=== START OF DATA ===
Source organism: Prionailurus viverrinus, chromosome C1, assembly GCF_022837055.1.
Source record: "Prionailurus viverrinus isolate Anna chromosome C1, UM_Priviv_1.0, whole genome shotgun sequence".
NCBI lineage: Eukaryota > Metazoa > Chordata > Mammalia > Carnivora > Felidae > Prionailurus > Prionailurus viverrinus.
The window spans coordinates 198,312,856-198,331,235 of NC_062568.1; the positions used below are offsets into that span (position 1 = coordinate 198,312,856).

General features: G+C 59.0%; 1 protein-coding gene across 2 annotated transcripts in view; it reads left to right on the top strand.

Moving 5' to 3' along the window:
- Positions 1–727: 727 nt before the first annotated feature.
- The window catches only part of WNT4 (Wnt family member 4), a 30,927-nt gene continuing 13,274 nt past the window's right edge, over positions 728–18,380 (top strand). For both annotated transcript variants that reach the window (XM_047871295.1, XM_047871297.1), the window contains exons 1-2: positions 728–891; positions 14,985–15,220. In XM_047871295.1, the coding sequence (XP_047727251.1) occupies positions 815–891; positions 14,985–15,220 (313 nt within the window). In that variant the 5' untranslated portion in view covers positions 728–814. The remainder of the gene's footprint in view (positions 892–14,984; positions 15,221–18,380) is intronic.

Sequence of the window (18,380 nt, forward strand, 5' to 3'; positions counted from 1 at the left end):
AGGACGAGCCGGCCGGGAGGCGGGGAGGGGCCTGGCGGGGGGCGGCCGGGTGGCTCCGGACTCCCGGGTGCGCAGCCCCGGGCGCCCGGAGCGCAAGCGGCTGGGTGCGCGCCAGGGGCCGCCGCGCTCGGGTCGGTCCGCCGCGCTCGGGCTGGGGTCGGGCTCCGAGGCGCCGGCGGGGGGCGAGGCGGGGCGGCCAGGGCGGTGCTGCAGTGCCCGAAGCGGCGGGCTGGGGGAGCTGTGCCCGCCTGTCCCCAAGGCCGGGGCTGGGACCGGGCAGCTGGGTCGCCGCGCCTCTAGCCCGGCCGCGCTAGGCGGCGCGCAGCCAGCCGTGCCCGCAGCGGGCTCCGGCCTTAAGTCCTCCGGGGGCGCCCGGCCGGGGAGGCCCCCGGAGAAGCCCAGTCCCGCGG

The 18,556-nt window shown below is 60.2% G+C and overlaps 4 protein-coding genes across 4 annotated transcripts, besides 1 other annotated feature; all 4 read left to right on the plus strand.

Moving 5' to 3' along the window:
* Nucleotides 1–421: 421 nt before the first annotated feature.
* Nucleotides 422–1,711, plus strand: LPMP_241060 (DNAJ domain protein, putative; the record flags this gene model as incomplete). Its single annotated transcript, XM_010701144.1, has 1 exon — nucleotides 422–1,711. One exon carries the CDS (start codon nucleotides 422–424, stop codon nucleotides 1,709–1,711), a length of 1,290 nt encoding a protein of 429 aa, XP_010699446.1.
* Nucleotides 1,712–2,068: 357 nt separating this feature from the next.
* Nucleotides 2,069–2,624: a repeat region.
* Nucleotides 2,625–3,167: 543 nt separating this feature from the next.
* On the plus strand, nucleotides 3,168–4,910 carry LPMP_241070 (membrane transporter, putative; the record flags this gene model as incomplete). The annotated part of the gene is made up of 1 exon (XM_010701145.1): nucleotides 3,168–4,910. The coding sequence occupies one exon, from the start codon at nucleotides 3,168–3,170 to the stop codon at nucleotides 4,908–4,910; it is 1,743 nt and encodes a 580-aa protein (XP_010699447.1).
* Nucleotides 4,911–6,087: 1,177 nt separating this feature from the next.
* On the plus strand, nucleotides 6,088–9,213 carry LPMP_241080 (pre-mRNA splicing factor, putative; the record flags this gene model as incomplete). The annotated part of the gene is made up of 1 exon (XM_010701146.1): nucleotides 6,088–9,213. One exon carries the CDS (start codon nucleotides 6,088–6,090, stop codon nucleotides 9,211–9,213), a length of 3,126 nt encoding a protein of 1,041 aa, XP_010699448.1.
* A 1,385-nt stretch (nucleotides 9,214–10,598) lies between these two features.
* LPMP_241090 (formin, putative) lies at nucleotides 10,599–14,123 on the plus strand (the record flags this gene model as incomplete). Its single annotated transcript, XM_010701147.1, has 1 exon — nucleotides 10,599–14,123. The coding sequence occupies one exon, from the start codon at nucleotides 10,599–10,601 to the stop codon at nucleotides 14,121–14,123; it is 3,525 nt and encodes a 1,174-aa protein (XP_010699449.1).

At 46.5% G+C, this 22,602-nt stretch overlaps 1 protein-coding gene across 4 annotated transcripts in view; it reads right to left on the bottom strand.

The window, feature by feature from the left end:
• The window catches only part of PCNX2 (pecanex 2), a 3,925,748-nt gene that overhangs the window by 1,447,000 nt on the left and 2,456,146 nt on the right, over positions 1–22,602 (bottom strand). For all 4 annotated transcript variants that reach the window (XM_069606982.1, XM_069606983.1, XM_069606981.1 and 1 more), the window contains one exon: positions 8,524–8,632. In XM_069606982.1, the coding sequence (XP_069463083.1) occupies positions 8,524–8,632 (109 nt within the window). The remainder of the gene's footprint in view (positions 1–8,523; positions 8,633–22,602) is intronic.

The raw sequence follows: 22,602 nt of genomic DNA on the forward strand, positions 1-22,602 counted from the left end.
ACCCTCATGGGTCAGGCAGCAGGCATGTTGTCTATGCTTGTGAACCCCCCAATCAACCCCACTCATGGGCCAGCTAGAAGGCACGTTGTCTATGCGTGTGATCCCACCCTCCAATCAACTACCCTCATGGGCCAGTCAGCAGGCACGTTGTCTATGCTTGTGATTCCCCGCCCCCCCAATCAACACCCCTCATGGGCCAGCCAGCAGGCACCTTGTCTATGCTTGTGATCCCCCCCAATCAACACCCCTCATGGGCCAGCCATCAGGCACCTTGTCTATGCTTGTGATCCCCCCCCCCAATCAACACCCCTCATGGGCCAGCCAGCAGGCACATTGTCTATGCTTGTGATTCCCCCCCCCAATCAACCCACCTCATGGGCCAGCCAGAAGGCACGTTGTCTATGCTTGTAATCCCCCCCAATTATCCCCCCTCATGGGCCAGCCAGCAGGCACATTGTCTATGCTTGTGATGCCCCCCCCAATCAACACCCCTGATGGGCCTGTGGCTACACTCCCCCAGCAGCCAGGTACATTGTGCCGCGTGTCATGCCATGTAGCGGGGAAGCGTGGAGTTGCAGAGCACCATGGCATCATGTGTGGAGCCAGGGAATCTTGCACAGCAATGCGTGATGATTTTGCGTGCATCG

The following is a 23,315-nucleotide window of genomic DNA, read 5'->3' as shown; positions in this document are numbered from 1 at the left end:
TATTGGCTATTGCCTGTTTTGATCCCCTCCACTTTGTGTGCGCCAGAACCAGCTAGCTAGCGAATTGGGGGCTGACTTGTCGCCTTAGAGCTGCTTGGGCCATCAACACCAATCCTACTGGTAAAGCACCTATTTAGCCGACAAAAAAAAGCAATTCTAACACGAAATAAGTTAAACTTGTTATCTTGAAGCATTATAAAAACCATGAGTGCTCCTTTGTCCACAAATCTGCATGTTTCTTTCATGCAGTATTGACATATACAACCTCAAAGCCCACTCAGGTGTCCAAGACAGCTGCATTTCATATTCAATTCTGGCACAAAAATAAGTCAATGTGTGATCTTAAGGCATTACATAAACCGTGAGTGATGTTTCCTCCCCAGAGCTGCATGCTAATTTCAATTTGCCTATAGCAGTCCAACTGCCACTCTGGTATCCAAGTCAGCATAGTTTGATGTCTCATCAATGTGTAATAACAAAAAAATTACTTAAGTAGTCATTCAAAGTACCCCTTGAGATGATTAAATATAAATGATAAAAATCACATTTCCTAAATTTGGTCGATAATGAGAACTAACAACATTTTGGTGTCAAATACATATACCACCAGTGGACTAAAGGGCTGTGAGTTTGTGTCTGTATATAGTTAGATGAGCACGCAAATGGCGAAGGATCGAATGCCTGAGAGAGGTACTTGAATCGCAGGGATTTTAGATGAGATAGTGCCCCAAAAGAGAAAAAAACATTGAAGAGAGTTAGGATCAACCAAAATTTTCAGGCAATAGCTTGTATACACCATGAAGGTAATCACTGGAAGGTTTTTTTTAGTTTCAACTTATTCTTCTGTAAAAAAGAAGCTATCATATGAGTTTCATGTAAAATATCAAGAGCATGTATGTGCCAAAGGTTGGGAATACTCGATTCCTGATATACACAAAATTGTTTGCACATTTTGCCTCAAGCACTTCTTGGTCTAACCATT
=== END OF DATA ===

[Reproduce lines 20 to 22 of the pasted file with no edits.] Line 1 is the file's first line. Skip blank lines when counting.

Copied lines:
* On the plus strand, nucleotides 6,088–9,213 carry LPMP_241080 (pre-mRNA splicing factor, putative; the record flags this gene model as incomplete). The annotated part of the gene is made up of 1 exon (XM_010701146.1): nucleotides 6,088–9,213. One exon carries the CDS (start codon nucleotides 6,088–6,090, stop codon nucleotides 9,211–9,213), a length of 3,126 nt encoding a protein of 1,041 aa, XP_010699448.1.
* A 1,385-nt stretch (nucleotides 9,214–10,598) lies between these two features.
* LPMP_241090 (formin, putative) lies at nucleotides 10,599–14,123 on the plus strand (the record flags this gene model as incomplete). Its single annotated transcript, XM_010701147.1, has 1 exon — nucleotides 10,599–14,123. The coding sequence occupies one exon, from the start codon at nucleotides 10,599–10,601 to the stop codon at nucleotides 14,121–14,123; it is 3,525 nt and encodes a 1,174-aa protein (XP_010699449.1).